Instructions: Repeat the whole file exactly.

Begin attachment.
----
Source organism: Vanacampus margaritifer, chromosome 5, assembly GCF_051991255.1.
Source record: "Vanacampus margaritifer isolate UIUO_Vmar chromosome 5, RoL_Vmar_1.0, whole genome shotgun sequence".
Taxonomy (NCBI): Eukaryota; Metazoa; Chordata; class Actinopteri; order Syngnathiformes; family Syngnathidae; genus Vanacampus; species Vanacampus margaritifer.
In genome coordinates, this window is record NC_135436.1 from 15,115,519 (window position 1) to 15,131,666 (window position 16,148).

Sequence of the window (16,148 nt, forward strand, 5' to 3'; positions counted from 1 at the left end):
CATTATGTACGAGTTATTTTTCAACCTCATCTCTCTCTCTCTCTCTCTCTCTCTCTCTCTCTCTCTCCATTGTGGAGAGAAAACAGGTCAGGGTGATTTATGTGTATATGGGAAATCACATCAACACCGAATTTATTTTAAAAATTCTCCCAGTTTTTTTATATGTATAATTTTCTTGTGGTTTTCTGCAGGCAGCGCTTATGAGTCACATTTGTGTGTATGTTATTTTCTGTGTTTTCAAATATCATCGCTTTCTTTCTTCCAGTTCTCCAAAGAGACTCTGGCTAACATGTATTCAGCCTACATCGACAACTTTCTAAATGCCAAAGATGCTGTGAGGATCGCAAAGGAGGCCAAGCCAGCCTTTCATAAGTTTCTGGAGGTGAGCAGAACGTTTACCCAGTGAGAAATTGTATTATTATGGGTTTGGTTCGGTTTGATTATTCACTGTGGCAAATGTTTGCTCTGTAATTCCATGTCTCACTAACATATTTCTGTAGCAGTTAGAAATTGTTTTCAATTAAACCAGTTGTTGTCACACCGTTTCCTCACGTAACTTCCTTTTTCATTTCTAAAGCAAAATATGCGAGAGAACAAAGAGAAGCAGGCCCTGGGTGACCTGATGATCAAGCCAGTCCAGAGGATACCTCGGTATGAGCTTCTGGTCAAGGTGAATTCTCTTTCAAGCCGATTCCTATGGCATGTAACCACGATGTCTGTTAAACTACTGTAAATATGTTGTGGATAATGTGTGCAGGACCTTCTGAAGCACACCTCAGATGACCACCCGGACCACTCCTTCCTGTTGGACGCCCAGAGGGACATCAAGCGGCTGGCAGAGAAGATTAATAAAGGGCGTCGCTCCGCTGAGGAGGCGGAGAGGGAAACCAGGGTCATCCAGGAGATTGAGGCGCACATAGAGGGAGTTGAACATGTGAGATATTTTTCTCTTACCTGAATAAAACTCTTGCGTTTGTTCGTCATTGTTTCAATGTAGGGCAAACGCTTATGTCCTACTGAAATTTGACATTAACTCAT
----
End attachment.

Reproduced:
Source organism: Vanacampus margaritifer, chromosome 5, assembly GCF_051991255.1.
Source record: "Vanacampus margaritifer isolate UIUO_Vmar chromosome 5, RoL_Vmar_1.0, whole genome shotgun sequence".
Taxonomy (NCBI): Eukaryota; Metazoa; Chordata; class Actinopteri; order Syngnathiformes; family Syngnathidae; genus Vanacampus; species Vanacampus margaritifer.
In genome coordinates, this window is record NC_135436.1 from 15,115,519 (window position 1) to 15,131,666 (window position 16,148).

Sequence of the window (16,148 nt, forward strand, 5' to 3'; positions counted from 1 at the left end):
CATTATGTACGAGTTATTTTTCAACCTCATCTCTCTCTCTCTCTCTCTCTCTCTCTCTCTCTCTCTCCATTGTGGAGAGAAAACAGGTCAGGGTGATTTATGTGTATATGGGAAATCACATCAACACCGAATTTATTTTAAAAATTCTCCCAGTTTTTTTATATGTATAATTTTCTTGTGGTTTTCTGCAGGCAGCGCTTATGAGTCACATTTGTGTGTATGTTATTTTCTGTGTTTTCAAATATCATCGCTTTCTTTCTTCCAGTTCTCCAAAGAGACTCTGGCTAACATGTATTCAGCCTACATCGACAACTTTCTAAATGCCAAAGATGCTGTGAGGATCGCAAAGGAGGCCAAGCCAGCCTTTCATAAGTTTCTGGAGGTGAGCAGAACGTTTACCCAGTGAGAAATTGTATTATTATGGGTTTGGTTCGGTTTGATTATTCACTGTGGCAAATGTTTGCTCTGTAATTCCATGTCTCACTAACATATTTCTGTAGCAGTTAGAAATTGTTTTCAATTAAACCAGTTGTTGTCACACCGTTTCCTCACGTAACTTCCTTTTTCATTTCTAAAGCAAAATATGCGAGAGAACAAAGAGAAGCAGGCCCTGGGTGACCTGATGATCAAGCCAGTCCAGAGGATACCTCGGTATGAGCTTCTGGTCAAGGTGAATTCTCTTTCAAGCCGATTCCTATGGCATGTAACCACGATGTCTGTTAAACTACTGTAAATATGTTGTGGATAATGTGTGCAGGACCTTCTGAAGCACACCTCAGATGACCACCCGGACCACTCCTTCCTGTTGGACGCCCAGAGGGACATCAAGCGGCTGGCAGAGAAGATTAATAAAGGGCGTCGCTCCGCTGAGGAGGCGGAGAGGGAAACCAGGGTCATCCAGGAGATTGAGGCGCACATAGAGGGAGTTGAACATGTGAGATATTTTTCTCTTACCTGAATAAAACTCTTGCGTTTGTTCGTCATTGTTTCAATGTAGGGCAAACGCTTATGTCCTACTGAAATTTGACATTAACTCAT